We are rejuvenating mangrove forests in Madagascar to help protect soil, provide crucial habitat for spawning fish, and sequester carbon to help combat global warming. We are also planting endemic dry deciduous trees to restore the once expansive forests that provide for all the people that live within them.
More than 90% of Madagascar’s original forests have been destroyed, displacing animal species and taking away the local Malagasy people’s ability to farm and live off the land. For many Malagasy, cutting down mangrove trees was a source of income. Felling mangroves is incredibly difficult labour and environmentally disastrous. Entire mangrove estuaries have been lost this way leaving bare shores open to erosion from the sea. The endemic dry deciduous trees on the west coast of the island have nearly all been felled by local slash and burn farming practices too.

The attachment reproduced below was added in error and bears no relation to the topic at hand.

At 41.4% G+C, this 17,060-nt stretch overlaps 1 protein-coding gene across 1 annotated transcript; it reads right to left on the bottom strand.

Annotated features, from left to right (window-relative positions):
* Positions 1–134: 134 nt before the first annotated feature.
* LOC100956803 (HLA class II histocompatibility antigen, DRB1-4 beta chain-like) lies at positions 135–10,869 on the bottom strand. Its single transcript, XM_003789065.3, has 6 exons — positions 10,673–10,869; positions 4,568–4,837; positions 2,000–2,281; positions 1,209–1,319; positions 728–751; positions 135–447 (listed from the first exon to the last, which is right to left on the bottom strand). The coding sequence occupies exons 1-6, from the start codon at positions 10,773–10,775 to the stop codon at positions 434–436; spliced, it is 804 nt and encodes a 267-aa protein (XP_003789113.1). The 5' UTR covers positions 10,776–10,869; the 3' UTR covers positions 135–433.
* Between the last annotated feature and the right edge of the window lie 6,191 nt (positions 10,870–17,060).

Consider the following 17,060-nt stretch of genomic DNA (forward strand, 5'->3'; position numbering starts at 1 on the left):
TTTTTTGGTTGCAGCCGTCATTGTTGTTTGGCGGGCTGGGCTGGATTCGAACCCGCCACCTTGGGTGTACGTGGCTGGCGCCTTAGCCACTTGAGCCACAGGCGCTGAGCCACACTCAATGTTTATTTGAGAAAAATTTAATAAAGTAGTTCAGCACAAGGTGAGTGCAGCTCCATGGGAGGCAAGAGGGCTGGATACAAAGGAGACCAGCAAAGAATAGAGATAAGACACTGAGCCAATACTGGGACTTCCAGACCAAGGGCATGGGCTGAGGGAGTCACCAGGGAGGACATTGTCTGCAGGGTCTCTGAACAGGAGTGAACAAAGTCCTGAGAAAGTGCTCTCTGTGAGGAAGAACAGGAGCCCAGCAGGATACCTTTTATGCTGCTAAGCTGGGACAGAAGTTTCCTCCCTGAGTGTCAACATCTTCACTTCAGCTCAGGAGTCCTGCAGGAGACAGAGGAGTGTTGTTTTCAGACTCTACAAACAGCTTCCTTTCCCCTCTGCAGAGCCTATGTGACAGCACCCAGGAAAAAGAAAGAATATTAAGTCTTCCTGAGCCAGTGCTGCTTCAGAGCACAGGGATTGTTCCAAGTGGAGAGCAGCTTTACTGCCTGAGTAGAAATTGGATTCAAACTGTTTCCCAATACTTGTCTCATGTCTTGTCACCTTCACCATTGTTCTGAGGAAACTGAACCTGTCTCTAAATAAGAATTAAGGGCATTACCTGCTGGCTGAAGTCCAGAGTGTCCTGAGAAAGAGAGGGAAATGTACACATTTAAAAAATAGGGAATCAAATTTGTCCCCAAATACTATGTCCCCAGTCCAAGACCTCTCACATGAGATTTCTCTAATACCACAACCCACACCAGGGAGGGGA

The mangrove project is replenishing the enormous Malagasy mangrove forests at a rate of approx 1.4 million trees per month. Rejuvenating soil, providing crucial habit for spawning fish and restoring the balance of carbon in the atmosphere for the rest of the world.
Locals are also mass propagating seeds of the endemic dry deciduous trees on the west coast in nurseries. These are planted in devastated landscapes with the hope of restoring the dry deciduous forests that provide abundantly to all who live within them. Locals are trained to be tree planters, nursery workers and managers ensuring the ongoing viability of the project.